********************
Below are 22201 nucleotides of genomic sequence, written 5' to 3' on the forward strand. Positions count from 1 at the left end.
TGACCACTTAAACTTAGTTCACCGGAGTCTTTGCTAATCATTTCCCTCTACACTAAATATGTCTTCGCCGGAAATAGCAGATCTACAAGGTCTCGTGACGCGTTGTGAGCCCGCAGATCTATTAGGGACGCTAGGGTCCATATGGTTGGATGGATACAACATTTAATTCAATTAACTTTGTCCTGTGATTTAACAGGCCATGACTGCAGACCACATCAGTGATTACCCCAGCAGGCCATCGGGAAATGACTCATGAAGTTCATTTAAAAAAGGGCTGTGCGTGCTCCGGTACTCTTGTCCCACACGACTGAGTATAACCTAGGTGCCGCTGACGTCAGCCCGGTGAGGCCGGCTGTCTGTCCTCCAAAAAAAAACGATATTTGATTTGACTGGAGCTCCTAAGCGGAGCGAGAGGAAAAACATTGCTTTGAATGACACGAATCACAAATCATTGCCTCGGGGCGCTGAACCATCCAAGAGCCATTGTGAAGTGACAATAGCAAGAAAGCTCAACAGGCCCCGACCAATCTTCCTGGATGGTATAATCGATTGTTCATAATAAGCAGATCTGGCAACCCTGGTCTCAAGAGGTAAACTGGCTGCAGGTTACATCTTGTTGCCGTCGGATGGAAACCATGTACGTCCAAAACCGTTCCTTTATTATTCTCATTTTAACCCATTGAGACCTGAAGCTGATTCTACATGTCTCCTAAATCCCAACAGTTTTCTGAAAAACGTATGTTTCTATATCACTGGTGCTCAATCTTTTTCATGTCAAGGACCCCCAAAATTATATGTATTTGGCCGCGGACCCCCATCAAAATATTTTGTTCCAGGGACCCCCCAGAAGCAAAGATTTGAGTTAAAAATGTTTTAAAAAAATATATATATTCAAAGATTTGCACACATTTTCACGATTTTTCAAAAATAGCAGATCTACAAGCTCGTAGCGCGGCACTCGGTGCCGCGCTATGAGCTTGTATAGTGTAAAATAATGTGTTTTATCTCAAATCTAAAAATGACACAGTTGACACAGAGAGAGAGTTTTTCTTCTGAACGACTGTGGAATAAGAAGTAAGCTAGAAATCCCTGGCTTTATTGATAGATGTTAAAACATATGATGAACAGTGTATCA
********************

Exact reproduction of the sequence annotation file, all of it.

Below are 22201 nucleotides of genomic sequence, written 5' to 3' on the forward strand. Positions count from 1 at the left end.
TGACCACTTAAACTTAGTTCACCGGAGTCTTTGCTAATCATTTCCCTCTACACTAAATATGTCTTCGCCGGAAATAGCAGATCTACAAGGTCTCGTGACGCGTTGTGAGCCCGCAGATCTATTAGGGACGCTAGGGTCCATATGGTTGGATGGATACAACATTTAATTCAATTAACTTTGTCCTGTGATTTAACAGGCCATGACTGCAGACCACATCAGTGATTACCCCAGCAGGCCATCGGGAAATGACTCATGAAGTTCATTTAAAAAAGGGCTGTGCGTGCTCCGGTACTCTTGTCCCACACGACTGAGTATAACCTAGGTGCCGCTGACGTCAGCCCGGTGAGGCCGGCTGTCTGTCCTCCAAAAAAAAACGATATTTGATTTGACTGGAGCTCCTAAGCGGAGCGAGAGGAAAAACATTGCTTTGAATGACACGAATCACAAATCATTGCCTCGGGGCGCTGAACCATCCAAGAGCCATTGTGAAGTGACAATAGCAAGAAAGCTCAACAGGCCCCGACCAATCTTCCTGGATGGTATAATCGATTGTTCATAATAAGCAGATCTGGCAACCCTGGTCTCAAGAGGTAAACTGGCTGCAGGTTACATCTTGTTGCCGTCGGATGGAAACCATGTACGTCCAAAACCGTTCCTTTATTATTCTCATTTTAACCCATTGAGACCTGAAGCTGATTCTACATGTCTCCTAAATCCCAACAGTTTTCTGAAAAACGTATGTTTCTATATCACTGGTGCTCAATCTTTTTCATGTCAAGGACCCCCAAAATTATATGTATTTGGCCGCGGACCCCCATCAAAATATTTTGTTCCAGGGACCCCCCAGAAGCAAAGATTTGAGTTAAAAATGTTTTAAAAAAATATATATATTCAAAGATTTGCACACATTTTCACGATTTTTCAAAAATAGCAGATCTACAAGCTCGTAGCGCGGCACTCGGTGCCGCGCTATGAGCTTGTATAGTGTAAAATAATGTGTTTTATCTCAAATCTAAAAATGACACAGTTGACACAGAGAGAGAGTTTTTCTTCTGAACGACTGTGGAATAAGAAGTAAGCTAGAAATCCCTGGCTTTATTGATAGATGTTAAAACATATGATGAACAGTGTATCA